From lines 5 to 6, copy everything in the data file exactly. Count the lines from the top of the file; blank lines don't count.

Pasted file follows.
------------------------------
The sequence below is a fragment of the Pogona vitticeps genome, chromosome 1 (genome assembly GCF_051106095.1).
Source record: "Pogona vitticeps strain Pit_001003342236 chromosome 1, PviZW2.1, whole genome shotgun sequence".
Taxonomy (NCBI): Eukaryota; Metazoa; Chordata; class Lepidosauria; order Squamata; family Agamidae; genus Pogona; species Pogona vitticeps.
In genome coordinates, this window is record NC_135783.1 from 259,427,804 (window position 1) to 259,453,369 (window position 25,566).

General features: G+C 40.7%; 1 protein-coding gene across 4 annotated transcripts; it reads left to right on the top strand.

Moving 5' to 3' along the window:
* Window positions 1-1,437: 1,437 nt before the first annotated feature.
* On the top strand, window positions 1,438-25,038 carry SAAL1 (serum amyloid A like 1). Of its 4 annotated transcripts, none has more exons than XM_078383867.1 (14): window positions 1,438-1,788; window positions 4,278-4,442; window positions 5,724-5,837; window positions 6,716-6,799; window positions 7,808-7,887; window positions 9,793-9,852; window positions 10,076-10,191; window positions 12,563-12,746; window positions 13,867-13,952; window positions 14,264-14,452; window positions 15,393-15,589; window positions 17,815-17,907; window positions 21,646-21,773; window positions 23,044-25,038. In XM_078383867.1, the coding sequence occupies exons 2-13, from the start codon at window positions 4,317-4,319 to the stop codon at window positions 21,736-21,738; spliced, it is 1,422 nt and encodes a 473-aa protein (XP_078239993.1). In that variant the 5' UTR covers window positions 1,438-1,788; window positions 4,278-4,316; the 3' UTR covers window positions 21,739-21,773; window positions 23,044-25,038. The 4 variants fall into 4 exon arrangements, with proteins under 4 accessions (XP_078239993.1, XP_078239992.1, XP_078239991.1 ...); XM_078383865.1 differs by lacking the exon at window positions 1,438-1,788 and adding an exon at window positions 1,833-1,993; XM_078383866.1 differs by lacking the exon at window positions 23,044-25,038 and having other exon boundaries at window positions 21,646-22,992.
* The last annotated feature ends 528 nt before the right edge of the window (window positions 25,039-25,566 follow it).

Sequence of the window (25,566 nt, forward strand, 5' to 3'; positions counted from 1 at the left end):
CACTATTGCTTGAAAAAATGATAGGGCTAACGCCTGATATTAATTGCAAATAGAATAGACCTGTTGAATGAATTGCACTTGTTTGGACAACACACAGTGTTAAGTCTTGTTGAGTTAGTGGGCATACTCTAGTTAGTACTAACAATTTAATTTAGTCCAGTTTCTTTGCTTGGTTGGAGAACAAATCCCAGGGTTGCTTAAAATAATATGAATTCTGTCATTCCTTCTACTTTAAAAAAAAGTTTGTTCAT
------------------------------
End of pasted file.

General features: G+C 40.7%; 1 protein-coding gene across 4 annotated transcripts; it reads left to right on the top strand.

Moving 5' to 3' along the window: